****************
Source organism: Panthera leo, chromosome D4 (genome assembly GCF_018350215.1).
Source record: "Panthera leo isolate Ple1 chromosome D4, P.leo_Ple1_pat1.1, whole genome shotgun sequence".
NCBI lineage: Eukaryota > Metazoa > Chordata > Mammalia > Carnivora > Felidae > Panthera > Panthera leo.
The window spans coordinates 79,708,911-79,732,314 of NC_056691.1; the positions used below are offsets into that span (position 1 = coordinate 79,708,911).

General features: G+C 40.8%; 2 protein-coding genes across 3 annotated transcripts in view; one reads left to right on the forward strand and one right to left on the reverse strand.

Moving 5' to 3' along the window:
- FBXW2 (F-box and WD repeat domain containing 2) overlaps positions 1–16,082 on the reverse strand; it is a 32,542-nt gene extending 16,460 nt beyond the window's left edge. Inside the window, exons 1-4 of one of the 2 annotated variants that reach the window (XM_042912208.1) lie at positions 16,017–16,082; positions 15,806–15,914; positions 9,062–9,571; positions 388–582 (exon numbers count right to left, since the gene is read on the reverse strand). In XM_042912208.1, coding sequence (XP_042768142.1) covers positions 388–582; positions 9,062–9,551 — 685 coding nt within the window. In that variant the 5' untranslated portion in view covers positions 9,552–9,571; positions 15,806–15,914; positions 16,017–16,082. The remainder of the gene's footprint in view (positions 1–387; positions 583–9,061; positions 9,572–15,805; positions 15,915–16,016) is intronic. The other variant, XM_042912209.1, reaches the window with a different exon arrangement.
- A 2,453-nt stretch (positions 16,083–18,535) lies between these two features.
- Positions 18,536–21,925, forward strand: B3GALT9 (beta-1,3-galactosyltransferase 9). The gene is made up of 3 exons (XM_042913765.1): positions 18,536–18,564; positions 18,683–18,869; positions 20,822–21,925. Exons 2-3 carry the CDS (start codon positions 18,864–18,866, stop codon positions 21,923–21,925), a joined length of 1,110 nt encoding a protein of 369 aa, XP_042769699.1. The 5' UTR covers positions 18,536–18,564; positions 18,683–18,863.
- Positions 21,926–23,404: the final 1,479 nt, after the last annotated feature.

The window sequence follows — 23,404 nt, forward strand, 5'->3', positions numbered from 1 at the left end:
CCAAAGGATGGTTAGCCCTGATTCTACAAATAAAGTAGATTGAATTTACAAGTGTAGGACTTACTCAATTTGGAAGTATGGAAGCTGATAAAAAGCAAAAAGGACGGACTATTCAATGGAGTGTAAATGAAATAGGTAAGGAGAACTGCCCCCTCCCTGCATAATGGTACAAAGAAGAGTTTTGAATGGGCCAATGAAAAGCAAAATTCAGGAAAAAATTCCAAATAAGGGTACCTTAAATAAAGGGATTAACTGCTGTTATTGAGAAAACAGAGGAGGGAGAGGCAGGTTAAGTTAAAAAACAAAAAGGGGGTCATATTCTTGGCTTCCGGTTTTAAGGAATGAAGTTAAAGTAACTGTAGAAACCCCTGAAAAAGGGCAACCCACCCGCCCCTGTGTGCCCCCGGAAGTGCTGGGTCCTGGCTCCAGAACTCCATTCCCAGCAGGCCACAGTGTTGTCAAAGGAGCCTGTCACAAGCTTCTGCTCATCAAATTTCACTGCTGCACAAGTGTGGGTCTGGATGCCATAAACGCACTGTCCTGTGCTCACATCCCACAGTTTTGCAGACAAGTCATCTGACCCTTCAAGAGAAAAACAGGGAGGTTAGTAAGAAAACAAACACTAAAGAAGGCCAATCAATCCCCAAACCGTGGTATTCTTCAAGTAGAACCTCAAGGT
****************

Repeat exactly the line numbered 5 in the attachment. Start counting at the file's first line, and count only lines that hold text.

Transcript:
General features: G+C 40.8%; 2 protein-coding genes across 3 annotated transcripts in view; one reads left to right on the forward strand and one right to left on the reverse strand.